HOPATCONG – Some members from the Lake Hopatcong Water Scouts, volunteers who meticulously patrol the shoreline in search of the water chestnut, an invasive aquatic plant that threatens the life of local waterways, were out in force on a recent Friday night.
A group of about 15 scouts met at the beach at Hopatcong State Park and with guidance from Donna Macalle-Holly, Lake Hopatcong Foundation Coordinator and Grants Administrator and Chris Mikolajczyk, a certified lake manager from Princeton Hydro, set out along the shore into Landing Channel.
“You have to be right on top of it to see it,” said Mikolajczyk of the plant. “This lake is very lucky it’s not here yet.” A small group of plants was discovered and removed from Landing Channel in 2010.
The outing with Mikolajczyk also included a lesson on plant identification and how to check for water clarity using a Secchi disk. The weighted black and white disk is attached to rope and lowered into the water. When the disc is just slightly visible a measurement of the rope is taken, then its lowered to a depth at which it disappears. The Secchi disk measurement is the average of the two measurements.
“Water clarity is good and bad,” said Mikolajczyk. “Good clarity and people think the water is clean and it usually is, but it also promotes vegetation growth, which can be bad.”
The group also learned to identify the different aquatic plants that grow in Lake Hopatcong. Some, like Tape Grass, are native to the lake. But others, like Eurasian Watermilfoil, have found their way into the lake and have become part of the eco system. Mikolajczyk is trying to prevent that from happening with the water chestnut.
‘The Knee Deep Club can’t be given enough credit for organizing the Water Scouts program here. The lake is clean because this group is large and organized,” he said. The Lake Hopatcong Foundation is now overseeing the Water Scouts program. According to Mikolajczyk, nearby Lake Shawnee is “very organized” and “very proactive” when it comes to battling invasive species and protecting water quality.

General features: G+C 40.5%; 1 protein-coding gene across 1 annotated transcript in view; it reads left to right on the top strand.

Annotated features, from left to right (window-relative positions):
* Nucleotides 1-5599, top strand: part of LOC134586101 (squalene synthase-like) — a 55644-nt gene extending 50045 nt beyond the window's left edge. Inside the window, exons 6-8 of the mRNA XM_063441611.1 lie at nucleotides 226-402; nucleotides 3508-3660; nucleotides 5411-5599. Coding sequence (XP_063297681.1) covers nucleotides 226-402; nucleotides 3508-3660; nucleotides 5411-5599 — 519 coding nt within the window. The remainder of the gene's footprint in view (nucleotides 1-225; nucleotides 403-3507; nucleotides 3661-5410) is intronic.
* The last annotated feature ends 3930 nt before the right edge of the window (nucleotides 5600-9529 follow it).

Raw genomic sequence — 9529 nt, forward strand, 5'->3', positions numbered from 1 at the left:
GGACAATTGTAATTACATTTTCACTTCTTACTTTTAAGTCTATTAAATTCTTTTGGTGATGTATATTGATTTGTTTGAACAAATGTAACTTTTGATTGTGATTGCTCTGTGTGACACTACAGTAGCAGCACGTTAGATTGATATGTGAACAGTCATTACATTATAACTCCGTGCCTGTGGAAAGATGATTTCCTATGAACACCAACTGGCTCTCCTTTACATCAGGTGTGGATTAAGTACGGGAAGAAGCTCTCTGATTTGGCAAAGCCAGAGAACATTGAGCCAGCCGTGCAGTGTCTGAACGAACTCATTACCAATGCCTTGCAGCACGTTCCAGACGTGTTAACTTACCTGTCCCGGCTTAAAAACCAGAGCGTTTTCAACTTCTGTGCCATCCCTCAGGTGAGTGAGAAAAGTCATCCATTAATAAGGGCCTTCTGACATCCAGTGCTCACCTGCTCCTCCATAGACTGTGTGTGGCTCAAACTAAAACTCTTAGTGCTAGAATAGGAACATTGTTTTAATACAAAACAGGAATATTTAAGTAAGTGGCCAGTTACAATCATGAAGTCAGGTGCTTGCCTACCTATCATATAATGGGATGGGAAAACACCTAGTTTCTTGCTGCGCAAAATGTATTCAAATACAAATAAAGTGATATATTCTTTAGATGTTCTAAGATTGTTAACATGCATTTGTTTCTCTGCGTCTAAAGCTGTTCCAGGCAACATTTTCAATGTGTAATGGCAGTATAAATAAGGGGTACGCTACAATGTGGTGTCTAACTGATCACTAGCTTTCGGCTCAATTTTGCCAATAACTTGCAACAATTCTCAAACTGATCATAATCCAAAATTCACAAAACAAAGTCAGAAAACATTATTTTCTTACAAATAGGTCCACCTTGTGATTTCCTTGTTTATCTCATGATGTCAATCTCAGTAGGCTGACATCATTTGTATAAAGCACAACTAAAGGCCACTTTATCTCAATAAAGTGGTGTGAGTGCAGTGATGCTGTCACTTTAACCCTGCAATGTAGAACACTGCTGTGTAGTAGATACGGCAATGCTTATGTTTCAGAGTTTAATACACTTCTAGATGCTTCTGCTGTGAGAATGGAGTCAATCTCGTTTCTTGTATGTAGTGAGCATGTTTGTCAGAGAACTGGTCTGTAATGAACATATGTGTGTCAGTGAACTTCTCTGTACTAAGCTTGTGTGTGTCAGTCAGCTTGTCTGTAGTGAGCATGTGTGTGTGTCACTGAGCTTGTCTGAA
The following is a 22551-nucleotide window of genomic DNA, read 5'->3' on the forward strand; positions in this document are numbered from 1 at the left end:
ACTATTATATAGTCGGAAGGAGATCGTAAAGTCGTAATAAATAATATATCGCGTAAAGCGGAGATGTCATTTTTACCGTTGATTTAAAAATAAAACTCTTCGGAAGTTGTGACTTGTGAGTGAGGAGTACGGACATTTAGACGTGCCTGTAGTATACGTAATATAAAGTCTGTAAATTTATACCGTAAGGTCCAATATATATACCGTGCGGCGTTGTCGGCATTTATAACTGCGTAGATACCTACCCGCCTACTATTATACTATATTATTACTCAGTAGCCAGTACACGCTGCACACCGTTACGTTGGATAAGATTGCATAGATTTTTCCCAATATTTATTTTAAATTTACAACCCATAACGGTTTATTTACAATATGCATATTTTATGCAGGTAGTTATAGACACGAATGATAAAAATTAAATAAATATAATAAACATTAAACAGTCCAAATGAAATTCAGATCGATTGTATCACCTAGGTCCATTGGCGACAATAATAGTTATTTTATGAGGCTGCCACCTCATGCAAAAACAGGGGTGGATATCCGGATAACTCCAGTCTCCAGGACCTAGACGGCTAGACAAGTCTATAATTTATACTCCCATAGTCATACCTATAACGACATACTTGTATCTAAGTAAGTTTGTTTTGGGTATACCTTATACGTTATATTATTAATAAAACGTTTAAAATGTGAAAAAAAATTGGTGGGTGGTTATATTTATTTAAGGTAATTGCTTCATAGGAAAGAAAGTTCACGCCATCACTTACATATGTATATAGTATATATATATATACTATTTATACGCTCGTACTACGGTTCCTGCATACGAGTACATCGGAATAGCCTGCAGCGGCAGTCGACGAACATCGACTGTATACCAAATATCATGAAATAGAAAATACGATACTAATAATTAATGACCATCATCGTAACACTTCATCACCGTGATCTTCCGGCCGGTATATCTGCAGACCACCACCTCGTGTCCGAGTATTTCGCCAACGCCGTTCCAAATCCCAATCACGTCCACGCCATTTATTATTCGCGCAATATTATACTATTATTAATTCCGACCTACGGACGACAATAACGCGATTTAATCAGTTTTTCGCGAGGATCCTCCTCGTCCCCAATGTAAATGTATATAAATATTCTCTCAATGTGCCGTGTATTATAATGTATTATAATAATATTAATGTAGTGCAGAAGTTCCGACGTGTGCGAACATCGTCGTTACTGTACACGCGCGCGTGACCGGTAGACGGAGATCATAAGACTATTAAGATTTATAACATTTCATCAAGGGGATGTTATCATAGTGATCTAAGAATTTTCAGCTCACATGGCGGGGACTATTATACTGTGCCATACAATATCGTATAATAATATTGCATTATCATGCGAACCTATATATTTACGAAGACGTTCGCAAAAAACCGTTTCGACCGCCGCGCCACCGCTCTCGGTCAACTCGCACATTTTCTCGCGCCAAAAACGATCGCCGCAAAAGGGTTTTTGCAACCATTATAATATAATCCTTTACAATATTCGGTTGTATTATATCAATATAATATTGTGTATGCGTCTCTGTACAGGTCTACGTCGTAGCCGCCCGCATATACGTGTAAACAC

There are a number of private lakes in Morris and Sussex counties that Princeton Hydro is monitoring for water chestnut. Nothing has been discovered—yet.
“They’ve been warned,” said Mikolajczyk who said the plant is present in the state. Lake Musconetcong is battling a major invasion now. Other nearby lakes, Lake Mohawk in Sparta and Culver Lake in Frankford, are reported to be clear of water chestnut.
Mikolajczyk can only hope that the many lakes in New Jersey and their associations get as organized as those in New York and Pennsylvania. Both states have powerful institutions that help bring together individual associations to do battle against invasive species and poor water quality.
“These organizations (New York State Federation of Lake Associations, Inc. and Pennsylvania Lake Management Society) are very active, very aggressive. New Jersey has the Coalition of Lake Associations but not a lot of the private lakes are members,” he said.
Until that happens, Mikolajczyk believes that a volunteer organization like the Water Scouts is the only hope.
“The key is volunteer dedication. We can’t let it fad away.”